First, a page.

Benton Harbor, Mich. A lawyer for suspended Director of Public Safety Roger Lange filed a suit against the City of Benton Harbor and Emergency Manager Tony Saunders Tuesday afternoon.
The suit claims Saunders fired two members of the Public Safety Department because of their race and then retaliated against Lange for reporting the action.
According to court documents, during a March 7 lunch with then Deputy Director of Public Safety, Robert O'Brien, Saunders told O'Brien "you know you can't be chief of police because you're white."
He also told O'Brien that Captain Dan McGinnis, a black man, was his "brother, and by brother I mean brother, brother." The suit goes on to state Saunders said McGinnis was "untouchable" and would be the next police chief.
After that meeting, the lawsuit claims O'Brien met with Lange to tell him about the comments Saunders made during the lunch meeting.
Court documents say the next day, Saunders called Lange and Captain of the Police Division, Dan Unruh, into a meeting during which he handed them new employment contracts.
According to the suit, in Lange's presence, Saunders told Unruh that "he could never be the police chief because he was the wrong color and that in case you didn't know it, you're not black."
At some point, Saunders told Lange he had to decide whether Unruh or O'Brien would be terminated. Lange told Saunders he needed both men because they were the "backbone" of the department and he could find other ways to save money.
But, the suit says Saunders told Lange he needed to cut $80,000 from the department and O'Brien or Unruh had to be fired to make budget.
Lange told Saunders again he could save that amount without firing the men. According to court documents, Saunders then said $80,000 wasn't enough to cut and the budget would instead have to be reduced by $142,000.
The suit says Saunders fired O'Brien on May 2 and Unruh on May 30.
After the terminations, McGinnis took over their responsibilities.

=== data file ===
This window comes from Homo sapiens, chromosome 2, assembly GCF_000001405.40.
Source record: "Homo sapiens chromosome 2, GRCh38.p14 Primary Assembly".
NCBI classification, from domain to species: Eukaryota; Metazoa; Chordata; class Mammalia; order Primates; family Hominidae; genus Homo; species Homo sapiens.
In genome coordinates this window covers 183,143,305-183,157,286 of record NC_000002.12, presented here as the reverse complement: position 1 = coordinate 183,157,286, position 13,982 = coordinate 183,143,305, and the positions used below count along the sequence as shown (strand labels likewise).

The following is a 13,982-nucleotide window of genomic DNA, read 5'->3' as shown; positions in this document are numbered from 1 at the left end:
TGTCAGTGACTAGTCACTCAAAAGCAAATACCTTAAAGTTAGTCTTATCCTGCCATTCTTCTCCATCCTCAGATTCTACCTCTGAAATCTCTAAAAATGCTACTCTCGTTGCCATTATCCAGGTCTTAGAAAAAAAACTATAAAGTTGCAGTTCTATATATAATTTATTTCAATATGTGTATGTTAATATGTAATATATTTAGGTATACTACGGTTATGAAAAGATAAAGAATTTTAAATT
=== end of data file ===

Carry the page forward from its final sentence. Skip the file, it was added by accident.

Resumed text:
Lange wrote a letter to the Michigan State Treasurer and Governor detailing the actions of Saunders -- calling them "illegal and unethical." The letter claims the terminations of O'Brien and Unruh violated the Civil Rights Act. It states the men were fired not because of budget problems, but because of their race.
On June 25, Saunders held a police executive meeting with Lange and McGinnis. At the end of the meeting, Lange told Saunders about the letter he sent to the Governor and State Treasurer. He gave Saunders a copy of the letter and, according to the lawsuit, "Saunders became more and more angry and stated that this was the first time that he had been accused of being a racist."
Lange told Saunders he gave him the letter so he wouldn't be blindsided. Court documents allege Saunders denied making the racial comments but admitted calling McGinnis "his boy" and that McGinnis was the only untouchable one in the department.
The suit alleges Saunders then told Lange in a loud and intimidating voice to "get out of my office" before slamming the door so hard Lange thought it might have been damaged.
The lawsuit says Lange's actions were protected under the Whistleblower Protection Act, but Saunders discriminated against and threatened him for reporting Saunders.
Court documents also claim Lange was falsely suspended as Director of Public Safety for not undergoing firefighter training, which the suit claims was not a requirement of his contract.
When NewsCenter 16 tried contacting Saunders Tuesday, his secretary said he had no comment.
Lange's lawyer declined to comment, saying the court documents speak for themselves.
The suit seeks economic and emotional distress and exemplary damages, as well as attorney fees. It also asks Lange be reinstated to his position as Director of Public Safety.